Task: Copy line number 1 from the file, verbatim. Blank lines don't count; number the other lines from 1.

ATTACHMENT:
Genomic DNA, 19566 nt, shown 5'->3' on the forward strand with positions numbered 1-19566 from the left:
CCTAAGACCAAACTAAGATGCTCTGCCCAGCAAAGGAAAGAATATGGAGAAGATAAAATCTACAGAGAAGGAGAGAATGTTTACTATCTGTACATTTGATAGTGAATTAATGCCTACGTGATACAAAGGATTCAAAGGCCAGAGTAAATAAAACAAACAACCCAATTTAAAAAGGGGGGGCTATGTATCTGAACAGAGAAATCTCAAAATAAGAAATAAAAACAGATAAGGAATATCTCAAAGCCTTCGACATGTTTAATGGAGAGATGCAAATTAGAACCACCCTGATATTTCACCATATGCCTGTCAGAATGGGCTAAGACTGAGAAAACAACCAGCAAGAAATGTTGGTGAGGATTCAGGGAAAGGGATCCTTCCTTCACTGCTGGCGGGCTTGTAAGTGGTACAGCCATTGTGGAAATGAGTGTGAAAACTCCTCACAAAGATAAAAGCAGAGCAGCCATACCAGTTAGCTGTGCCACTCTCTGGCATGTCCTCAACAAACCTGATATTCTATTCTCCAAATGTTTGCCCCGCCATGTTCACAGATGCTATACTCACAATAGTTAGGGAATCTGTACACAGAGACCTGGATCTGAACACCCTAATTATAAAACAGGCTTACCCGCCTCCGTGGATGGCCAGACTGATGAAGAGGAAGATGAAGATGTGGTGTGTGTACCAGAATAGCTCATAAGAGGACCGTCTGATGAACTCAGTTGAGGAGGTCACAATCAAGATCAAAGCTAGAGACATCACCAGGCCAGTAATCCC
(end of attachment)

Genomic DNA, 19566 nt, shown 5'->3' on the forward strand with positions numbered 1-19566 from the left: